Today is March 14, or 3/14 if you live in the United States. You may have heard today referred to as “Pi Day.”

The Greek letter π, spelled out phonetically in English as “pi,” is used in math to stand for a particular number. The number π is just a little bigger than the number 3.14, hence the celebration of 3/14.

Some people celebrate with actual pies (even weird fish ones):

Most people have heard about π at some point, but I thought I’d talk a little bit about how I think mathematicians think about π.

There are a lot of different ways you can approach the concept of a number. You can think about counting discrete objects, say, hats in a hat shop, and get the integers. You can think about ratios between integers, and get the set of all rational numbers (in other words, fractions).

Then there are the real numbers, a set of infinitely many numbers that includes integers like 1 and 3, as well as less obvious choices such as -1/4, √7, and π. And there are even broader number systems beyond that.

From the mindset of whole numbers and fractions, π can seem kind of mystical: it can’t be expressed on paper using any sort of fraction or decimal. In other words, π is not 3.14, and it’s not 3.14159, and it’s not 3.14159265358979. It’s close to those numbers I wrote down. But π is a different number, and no many how many digits you use, you’ll never be able to write it down precisely.

This is emphatically *not* why mathematicians care about π.

First, a bit of context for π. Suppose you had a perfect circle and measured its circumference (blue), i.e. the length around the outside of the circle. Then suppose you measured its diameter (yellow), the length the line you get by connecting two points on the circle that are opposite each other. If you divide those two numbers – the first length divided by the second length, or the circumference divided by the diameter – you always get the same number. The number you get is called π.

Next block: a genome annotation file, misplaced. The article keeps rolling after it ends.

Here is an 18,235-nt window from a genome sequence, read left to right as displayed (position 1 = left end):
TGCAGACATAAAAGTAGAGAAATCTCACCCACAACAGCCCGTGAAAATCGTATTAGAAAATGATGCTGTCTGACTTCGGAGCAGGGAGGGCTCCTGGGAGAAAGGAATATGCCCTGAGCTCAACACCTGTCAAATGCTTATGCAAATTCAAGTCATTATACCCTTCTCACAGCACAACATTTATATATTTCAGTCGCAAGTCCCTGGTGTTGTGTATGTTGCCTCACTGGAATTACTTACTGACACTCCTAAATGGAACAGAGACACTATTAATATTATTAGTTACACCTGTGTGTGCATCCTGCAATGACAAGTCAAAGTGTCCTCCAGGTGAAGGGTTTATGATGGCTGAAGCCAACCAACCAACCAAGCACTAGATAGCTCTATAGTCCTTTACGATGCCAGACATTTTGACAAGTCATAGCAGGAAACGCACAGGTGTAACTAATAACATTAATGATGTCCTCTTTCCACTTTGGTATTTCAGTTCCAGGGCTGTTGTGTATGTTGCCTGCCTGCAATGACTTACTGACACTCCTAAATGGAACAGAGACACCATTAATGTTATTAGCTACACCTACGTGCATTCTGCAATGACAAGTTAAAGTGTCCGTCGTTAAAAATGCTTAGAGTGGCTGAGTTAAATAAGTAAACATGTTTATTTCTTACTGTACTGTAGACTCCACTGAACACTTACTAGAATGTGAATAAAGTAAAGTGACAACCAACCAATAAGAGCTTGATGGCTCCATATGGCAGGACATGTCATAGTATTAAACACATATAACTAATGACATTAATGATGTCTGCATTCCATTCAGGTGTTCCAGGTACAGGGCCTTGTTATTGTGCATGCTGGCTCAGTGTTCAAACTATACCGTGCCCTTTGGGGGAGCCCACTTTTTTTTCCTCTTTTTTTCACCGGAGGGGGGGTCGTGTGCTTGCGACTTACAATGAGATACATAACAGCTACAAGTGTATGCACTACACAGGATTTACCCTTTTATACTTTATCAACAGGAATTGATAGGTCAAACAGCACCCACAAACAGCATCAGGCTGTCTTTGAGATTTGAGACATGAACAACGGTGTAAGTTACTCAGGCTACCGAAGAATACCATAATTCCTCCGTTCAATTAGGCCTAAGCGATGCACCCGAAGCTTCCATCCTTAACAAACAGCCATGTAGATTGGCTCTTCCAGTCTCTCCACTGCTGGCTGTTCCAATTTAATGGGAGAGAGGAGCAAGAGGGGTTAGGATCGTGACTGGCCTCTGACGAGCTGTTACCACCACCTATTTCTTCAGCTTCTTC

That is one possible way to define π. In other words, this definition lets you identify what number you’re talking about, unambiguously, without writing it down in terms of decimals. Saying “π is what you get when you take circumference divided by diameter” is a lot like saying “4 is what you get when you take 1+1+1+1.”

Then there are much more fun contexts for π, like Euler’s formula, that take some more mathematical background to appreciate.

I find it interesting that, in the larger context of math, π isn’t mysterious for being impossible to write down as a fraction or decimal. It’s not even special for that! Surprisingly, the set of irrational numbers (those, like π, that cannot be written down as a fraction or a decimal) is huge. It’s actually *larger* than the set of integers or fractions.

The size of the set of real numbers, which holds the irrational numbers, is actually a different level of infinity than the size of the set of integers or fractions.

*That* shocked me when I first heard it. It still kind of does.

So, happy Pi Day! Here’s to circles, and to the real numbers.

If only there was a dessert pun for two-to-the-aleph-null…